Today's economic climate challenges organizations to deliver feature-rich software-reliant products at an ever faster pace – and with fewer resources to do so. For organizations who build multiple similar products or systems, software product lines can help dramatically. Developing software in product lines can shorten development cycles, improve return on software investments, improve software system integration, and help organizations respond quickly and effectively to market opportunities with far fewer resources. With a product line approach to software development, building a new product or system becomes more a matter of assembly or generation than creation, of integration rather than programming.
Research in software product lines was inspired by the proven benefits of product line approaches in manufacturing, buoyed by the advent of object and component technology. Carnegie Mellon's Software Engineering Institute has been a leader in developing a body of knowledge and a set of standard models for software product lines. Service-oriented and model-driven approaches, as well as developments in collaborative philosophies and environments, are extending the power of product line practice in exciting new ways.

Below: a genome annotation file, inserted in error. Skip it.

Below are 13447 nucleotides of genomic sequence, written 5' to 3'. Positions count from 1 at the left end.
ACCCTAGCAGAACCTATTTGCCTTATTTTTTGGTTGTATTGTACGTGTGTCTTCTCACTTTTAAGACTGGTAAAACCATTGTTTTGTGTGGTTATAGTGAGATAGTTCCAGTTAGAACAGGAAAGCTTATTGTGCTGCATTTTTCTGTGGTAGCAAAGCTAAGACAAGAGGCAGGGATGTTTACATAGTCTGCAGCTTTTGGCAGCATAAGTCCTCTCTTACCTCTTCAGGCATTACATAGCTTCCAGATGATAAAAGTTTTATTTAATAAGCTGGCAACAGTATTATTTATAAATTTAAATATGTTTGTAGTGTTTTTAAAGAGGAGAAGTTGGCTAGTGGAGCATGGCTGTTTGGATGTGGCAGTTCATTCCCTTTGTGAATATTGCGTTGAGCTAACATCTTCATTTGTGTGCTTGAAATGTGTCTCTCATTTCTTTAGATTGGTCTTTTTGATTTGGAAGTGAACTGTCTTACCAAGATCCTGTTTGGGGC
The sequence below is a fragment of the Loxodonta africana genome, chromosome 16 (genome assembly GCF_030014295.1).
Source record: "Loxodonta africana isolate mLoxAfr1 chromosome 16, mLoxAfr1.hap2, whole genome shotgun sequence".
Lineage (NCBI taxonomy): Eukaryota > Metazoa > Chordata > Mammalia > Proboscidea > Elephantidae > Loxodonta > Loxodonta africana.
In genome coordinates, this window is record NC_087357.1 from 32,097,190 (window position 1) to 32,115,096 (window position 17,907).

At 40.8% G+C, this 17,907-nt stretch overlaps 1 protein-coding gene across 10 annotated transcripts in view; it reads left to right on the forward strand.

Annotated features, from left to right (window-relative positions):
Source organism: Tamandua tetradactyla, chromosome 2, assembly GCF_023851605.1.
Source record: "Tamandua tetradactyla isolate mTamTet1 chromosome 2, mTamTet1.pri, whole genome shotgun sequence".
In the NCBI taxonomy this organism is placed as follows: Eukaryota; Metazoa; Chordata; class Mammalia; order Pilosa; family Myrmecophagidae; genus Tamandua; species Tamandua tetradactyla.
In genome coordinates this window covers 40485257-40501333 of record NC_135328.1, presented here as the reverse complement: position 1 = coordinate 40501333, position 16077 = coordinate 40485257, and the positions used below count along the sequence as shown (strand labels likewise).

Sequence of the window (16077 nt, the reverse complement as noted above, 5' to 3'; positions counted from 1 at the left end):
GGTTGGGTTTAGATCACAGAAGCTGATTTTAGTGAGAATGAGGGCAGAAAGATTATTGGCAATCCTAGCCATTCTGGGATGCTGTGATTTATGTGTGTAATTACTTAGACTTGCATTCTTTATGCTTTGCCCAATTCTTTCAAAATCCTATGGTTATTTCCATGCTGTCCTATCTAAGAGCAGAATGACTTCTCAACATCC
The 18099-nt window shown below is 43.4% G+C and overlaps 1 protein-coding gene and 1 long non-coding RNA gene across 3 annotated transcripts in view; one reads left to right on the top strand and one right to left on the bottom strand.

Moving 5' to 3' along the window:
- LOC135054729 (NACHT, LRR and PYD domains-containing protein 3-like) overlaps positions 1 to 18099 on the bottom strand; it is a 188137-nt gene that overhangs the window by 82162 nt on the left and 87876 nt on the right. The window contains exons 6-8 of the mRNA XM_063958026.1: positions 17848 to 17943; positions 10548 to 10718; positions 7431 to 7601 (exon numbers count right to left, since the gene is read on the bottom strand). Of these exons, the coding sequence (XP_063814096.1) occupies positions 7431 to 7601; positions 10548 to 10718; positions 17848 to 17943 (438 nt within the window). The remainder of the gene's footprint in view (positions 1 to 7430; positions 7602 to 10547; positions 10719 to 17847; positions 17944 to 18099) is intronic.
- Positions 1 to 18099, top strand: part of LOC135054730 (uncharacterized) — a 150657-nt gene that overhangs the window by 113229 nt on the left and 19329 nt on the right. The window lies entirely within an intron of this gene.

In this webinar, Linda Northrop will describe the basic concepts of software product lines, summarize the software engineering and management practices needed for a product line approach, highlight reports from companies enjoying the benefits of product line practice, and relate software product lines to other technology and business trends.
About the Speaker
Linda Northrop is director of the Research, Technology, and Systems Solution Program at the Software Engineering Institute where she leads the work in architecture-centric engineering, software product lines, systems of systems, and ultra-large scale systems. She is coauthor of Software Product Lines: Practices and Patterns. Under her leadership, the SEI has developed software architecture and product line methods that are used worldwide, a series of five highly acclaimed books, and software architecture and software product line curricula that include 11 courses and six certificate programs.
Before joining the SEI, she was associated with both the United States Air Force Academy and the State University of New York as professor of computer science, and with both Eastman Kodak and IBM as a software engineer.